GOV. TOM VILSACK: I think that there is some question about that, so they are looking at the entire field and rethinking decisions that they may have made a couple months ago.
MARGARET WARNER: So what you’re saying is they’re look, for who’s the best messenger?
GOV. TOM VILSACK: They want the first team, because at the end of the day we need a first team. Make no mistake about it, President Bush is an unbelievably formidable opponent.
MARGARET WARNER: Dean tells audiences it will take a Washington outside here didn’t go along with the president on the war, tax cuts or his education bill.
HOWARD DEAN: The guys I’m running against for president all voted for this stuff, look they’re not bad people, but we’re not going to beat George Bush by trying to be like him.
HOWARD DEAN: I think the Democratic Party in the last couple years has lost elections because they tried to be a pale shadow of George Bush, the idea which is always the Washington idea is that you co-opt the other person’s ideas and move closer to them and then get elected. That’s not going to work this time. This is the most far right president we’ve had in my lifetime, and we can’t be co-opted any more, the Democratic Party will be meaningless.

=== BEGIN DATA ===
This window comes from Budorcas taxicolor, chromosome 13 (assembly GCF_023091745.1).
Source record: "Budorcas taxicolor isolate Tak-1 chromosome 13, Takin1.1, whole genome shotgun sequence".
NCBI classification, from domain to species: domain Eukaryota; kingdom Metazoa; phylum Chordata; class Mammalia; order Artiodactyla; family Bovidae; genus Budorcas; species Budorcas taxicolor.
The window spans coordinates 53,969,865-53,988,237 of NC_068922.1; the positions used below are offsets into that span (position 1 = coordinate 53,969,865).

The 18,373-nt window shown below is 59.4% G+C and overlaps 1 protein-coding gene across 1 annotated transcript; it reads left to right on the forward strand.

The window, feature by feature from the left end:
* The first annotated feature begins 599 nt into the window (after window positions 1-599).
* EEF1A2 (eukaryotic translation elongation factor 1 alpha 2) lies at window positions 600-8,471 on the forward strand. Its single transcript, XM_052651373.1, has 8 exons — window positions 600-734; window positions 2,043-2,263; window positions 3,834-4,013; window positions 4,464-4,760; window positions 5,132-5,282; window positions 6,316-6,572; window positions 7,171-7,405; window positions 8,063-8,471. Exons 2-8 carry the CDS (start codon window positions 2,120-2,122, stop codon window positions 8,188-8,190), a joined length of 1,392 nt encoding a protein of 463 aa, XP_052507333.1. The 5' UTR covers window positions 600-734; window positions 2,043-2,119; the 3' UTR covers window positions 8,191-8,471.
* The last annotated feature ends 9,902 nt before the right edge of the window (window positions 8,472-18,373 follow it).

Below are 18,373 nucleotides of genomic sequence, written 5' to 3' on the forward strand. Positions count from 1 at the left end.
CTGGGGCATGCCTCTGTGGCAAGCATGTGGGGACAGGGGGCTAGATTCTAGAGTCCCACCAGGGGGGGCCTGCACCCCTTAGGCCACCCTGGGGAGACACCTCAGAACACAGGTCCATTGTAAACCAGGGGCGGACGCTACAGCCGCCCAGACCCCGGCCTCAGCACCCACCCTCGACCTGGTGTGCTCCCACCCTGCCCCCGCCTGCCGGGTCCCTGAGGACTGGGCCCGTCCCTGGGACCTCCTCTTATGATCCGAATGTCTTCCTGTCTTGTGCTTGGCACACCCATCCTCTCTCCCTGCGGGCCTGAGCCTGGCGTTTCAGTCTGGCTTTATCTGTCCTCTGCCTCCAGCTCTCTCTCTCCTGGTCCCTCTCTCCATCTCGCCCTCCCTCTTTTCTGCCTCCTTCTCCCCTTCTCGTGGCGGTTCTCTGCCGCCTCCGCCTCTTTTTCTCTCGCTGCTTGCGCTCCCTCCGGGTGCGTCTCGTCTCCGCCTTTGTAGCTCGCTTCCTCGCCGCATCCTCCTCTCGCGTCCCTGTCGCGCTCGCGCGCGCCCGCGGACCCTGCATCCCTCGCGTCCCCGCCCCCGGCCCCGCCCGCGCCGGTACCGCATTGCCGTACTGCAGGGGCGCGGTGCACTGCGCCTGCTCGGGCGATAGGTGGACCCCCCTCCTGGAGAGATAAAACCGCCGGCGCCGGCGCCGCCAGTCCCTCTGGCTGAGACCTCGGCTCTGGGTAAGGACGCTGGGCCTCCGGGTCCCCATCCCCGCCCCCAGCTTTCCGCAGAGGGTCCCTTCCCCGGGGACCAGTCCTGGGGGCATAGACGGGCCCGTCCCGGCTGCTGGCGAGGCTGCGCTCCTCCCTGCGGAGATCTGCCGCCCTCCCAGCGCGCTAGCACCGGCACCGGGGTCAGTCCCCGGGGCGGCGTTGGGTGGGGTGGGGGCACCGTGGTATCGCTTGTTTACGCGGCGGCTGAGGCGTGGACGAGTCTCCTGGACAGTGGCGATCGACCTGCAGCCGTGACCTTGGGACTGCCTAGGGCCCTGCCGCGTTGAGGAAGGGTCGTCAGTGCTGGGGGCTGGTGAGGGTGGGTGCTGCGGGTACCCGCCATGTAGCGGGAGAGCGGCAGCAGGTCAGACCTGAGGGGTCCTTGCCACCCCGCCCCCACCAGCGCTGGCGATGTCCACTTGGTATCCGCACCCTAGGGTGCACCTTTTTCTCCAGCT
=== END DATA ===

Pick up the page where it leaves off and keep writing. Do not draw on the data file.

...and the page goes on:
MARGARET WARNER: Edwards, a former trial lawyer turned one-term senator, agrees it will take an outsider.
SEN. JOHN EDWARDS: Do you believe that someone who’s been in politics all their lives or has been in Washington, D.C., for decades is going to bring about that kind of change?
MARGARET WARNER: But he insists an optimistic one. Dean still is tapping into something, some level of frustration that Democrats –
SEN. JOHN EDWARDS: Oh, it’s real. Democrats are very angry and frustrated at Bush, that’s real. But my point is not that that’s not real and we don’t need to talk about it, we should. But we need to take slang of that energy and passion and turn it into a positive vision for the country, it’s absolutely critical to us being successful in the fall.
MARGARET WARNER: Edwards also says it will take someone who has the broad appeal peel of working class southern roots.